Reports surfaced late last night that the Pittsburgh Steelers could be one of many teams interested in pursuing Tennessee Titans free agent cornerback Alterraun Verner. Outside of the fact that the Steelers almost never sign big-money free agents from other clubs, it’s a plausible scenario, given their concerns at the position.
Verner is arguably the best cornerback on the market, and his market has only grown as the free agency period approaches with the nearly $10 million per season contract that Sam Shields signed with the Green Bay Packers.
That took one of the other top players off the market and set the tone for the cornerback market, and the free agent market as a whole.
Whether or not the Steelers have legitimate, substantial interest in signing Verner remains unclear, but they would have to make some further cap-saving moves to get it done, which could include releasing cornerback Ike Taylor.
Verner does have an interesting connection to Pittsburgh: current Steelers secondary coach Carnell Lake was the secondary coach at his alma mater, UCLA, during Verner’s final season with the university.
While Verner was in Arizona in 2010 training and preparing for the NFL draft, Jon Gold of Inside UCLA was able to ask him a few questions about his former position coach after the news that Lake decided to leave the school.
Verner spoke highly of Lake, unsurprisingly, and said it was a shock to everybody in the university when Lake chose to leave, citing family reasons at the time.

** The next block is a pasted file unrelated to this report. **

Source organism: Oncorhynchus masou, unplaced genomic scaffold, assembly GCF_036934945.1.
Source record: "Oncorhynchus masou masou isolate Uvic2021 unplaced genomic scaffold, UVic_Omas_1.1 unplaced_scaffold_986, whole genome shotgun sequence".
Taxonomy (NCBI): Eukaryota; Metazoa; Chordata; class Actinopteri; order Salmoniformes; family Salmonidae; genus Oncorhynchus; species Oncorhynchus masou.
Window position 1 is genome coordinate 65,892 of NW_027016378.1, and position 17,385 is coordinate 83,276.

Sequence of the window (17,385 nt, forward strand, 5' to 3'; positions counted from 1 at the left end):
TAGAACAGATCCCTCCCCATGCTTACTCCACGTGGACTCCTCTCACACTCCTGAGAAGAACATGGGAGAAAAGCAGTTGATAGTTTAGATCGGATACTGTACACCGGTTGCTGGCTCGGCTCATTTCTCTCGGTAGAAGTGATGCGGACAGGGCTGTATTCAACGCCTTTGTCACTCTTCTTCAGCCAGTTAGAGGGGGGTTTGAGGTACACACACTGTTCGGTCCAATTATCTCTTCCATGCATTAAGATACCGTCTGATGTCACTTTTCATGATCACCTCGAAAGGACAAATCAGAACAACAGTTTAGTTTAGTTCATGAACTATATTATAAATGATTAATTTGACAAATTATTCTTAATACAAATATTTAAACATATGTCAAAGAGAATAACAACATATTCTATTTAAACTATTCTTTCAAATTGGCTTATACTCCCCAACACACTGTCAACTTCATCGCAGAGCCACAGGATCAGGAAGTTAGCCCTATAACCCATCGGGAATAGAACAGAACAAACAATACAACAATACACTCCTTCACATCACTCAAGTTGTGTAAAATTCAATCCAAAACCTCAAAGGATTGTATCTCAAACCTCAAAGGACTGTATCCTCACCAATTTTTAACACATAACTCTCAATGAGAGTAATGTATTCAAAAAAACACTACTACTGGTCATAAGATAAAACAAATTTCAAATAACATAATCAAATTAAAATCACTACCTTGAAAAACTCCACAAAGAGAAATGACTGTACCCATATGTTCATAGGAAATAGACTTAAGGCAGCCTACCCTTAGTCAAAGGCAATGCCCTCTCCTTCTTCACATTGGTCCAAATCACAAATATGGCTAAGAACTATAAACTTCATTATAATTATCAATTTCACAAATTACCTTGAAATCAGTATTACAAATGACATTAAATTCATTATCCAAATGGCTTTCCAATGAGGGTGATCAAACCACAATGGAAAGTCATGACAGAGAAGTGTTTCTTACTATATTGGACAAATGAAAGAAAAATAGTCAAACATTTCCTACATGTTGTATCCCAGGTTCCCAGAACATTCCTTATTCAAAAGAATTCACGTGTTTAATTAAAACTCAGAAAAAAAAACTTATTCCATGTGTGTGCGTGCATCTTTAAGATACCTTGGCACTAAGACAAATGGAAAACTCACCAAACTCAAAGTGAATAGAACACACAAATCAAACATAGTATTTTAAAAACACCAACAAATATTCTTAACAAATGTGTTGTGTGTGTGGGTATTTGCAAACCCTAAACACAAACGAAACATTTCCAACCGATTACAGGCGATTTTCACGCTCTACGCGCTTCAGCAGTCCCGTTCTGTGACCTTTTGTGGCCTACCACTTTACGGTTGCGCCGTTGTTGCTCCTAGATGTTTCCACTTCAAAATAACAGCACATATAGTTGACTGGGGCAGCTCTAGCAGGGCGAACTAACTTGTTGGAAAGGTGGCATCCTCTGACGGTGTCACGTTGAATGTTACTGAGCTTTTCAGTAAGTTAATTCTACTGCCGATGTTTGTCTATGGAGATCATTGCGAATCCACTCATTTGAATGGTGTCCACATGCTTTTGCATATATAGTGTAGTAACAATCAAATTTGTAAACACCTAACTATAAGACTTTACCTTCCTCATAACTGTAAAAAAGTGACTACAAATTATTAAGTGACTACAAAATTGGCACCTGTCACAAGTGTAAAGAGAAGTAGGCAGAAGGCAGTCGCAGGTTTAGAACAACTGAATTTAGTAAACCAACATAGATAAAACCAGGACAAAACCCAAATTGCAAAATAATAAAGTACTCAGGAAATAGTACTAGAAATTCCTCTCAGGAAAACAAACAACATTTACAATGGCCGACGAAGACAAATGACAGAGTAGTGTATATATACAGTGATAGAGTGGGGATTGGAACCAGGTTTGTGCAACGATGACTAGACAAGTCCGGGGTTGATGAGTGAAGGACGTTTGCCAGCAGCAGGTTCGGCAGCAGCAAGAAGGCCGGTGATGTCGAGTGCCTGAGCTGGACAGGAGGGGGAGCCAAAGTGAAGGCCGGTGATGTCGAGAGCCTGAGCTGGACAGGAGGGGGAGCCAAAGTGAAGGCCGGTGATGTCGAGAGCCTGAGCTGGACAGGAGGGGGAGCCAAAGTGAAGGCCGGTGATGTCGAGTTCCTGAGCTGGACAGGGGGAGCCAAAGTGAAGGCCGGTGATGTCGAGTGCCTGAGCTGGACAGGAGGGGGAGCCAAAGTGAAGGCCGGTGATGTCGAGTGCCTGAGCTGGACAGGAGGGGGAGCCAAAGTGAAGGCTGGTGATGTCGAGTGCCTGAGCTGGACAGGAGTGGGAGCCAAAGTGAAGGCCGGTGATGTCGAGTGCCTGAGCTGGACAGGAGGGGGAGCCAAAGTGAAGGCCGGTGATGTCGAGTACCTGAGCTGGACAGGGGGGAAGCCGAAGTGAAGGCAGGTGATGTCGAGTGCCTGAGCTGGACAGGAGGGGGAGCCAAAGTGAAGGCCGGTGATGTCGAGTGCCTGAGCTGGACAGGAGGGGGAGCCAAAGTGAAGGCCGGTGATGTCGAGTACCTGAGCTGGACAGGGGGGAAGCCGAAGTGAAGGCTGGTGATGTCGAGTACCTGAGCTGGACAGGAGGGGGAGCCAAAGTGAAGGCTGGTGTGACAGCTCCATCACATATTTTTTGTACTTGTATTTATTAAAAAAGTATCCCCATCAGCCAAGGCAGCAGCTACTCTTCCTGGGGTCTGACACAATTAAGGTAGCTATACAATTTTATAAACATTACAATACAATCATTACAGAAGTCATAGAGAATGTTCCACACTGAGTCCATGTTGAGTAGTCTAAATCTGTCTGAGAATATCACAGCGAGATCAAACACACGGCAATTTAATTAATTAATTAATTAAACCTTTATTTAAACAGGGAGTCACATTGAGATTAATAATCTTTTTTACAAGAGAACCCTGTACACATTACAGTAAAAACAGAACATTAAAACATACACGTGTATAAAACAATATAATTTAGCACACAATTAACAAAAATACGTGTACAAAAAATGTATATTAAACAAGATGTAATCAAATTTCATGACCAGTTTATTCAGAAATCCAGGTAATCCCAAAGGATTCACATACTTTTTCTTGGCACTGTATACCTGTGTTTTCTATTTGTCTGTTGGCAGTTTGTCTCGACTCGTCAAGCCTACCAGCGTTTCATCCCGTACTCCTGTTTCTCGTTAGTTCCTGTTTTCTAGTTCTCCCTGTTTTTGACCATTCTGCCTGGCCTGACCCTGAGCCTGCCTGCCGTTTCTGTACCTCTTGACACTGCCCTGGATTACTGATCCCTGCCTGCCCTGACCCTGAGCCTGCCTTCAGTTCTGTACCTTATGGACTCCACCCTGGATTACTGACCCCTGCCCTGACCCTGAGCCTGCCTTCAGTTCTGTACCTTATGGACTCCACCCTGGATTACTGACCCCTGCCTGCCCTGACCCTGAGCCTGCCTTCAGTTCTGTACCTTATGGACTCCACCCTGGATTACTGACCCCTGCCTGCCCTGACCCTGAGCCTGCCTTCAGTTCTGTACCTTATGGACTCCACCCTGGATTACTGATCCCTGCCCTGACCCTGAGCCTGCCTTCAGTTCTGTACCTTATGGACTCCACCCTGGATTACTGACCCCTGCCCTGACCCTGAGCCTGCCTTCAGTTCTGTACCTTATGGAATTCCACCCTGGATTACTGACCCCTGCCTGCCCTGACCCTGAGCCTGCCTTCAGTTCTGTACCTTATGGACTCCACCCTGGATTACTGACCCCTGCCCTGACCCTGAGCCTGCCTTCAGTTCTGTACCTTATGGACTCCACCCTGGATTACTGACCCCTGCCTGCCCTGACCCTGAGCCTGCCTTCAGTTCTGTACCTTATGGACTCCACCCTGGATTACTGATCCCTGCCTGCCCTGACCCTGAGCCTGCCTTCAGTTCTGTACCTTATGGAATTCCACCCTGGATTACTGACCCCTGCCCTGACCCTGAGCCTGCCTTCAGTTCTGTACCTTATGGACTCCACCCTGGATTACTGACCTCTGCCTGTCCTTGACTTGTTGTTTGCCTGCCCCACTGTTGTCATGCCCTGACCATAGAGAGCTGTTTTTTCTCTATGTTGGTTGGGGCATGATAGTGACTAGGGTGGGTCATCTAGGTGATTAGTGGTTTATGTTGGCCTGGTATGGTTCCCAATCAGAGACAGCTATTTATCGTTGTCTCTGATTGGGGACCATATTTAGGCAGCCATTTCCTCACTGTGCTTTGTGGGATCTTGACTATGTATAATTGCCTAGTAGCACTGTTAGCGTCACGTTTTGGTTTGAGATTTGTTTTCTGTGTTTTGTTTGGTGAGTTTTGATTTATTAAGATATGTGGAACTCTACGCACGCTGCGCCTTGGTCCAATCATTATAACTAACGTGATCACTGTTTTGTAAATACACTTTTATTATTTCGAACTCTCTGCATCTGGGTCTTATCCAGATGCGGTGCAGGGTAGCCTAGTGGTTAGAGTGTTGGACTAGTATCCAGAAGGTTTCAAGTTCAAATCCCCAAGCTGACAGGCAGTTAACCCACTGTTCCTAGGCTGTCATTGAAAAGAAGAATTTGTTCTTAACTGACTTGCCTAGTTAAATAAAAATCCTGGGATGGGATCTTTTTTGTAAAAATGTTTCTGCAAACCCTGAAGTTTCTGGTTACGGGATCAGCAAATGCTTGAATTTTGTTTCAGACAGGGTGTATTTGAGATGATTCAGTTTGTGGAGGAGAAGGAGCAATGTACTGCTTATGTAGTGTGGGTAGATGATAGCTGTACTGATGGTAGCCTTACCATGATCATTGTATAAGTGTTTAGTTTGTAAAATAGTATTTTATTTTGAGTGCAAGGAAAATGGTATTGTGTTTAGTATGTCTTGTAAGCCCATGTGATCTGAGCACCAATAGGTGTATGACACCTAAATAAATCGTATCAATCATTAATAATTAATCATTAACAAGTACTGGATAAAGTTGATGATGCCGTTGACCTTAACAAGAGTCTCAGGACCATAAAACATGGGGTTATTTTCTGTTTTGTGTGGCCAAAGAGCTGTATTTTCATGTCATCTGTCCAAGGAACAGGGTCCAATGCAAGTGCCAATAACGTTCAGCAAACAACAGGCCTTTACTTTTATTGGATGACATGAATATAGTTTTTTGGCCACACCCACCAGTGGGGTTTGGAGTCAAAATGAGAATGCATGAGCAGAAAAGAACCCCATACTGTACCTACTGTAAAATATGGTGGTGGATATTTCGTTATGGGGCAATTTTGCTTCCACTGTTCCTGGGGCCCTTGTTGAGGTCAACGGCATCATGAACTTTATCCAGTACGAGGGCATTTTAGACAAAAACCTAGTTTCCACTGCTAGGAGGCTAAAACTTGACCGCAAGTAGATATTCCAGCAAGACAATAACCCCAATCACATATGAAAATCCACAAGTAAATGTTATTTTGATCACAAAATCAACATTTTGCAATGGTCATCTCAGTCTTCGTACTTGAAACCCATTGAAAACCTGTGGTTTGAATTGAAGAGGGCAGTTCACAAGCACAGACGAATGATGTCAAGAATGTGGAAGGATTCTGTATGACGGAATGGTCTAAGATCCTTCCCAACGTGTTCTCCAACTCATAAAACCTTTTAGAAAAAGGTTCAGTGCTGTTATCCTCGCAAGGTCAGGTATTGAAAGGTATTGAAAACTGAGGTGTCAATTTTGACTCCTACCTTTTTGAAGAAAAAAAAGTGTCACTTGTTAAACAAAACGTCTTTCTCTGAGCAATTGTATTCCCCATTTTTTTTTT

Lake took a year off coaching after leaving UCLA before being offered the defensive backs coach position with the Steelers, which was open after Ray Horton left to become the defensive coordinator of the Arizona Cardinals.
Gold then asked Verner about what he credits Lake for in developing his own game:
Oh man, the guy is very knowledgeable. Just the mentality of attacking practice, the mentality of going into the game, the mentality of playing the position. He did it at the highest level and did it really well. He brought that to his coaching, but not only that, he’d listen to you as a player and not just dictate to you.
That sounds an awful lot like what we still hear about Lake whenever his players speak about him. Keenan Lewis spoke glowingly about what Lake did for his career, helping to turn it around and become a complete starter.
Of course, don’t expect that to sway Verner and his agent much when it comes to talking shop, but I would bet that Lake wouldn’t mind having another chance to coach his former pupil and fellow UCLA alum.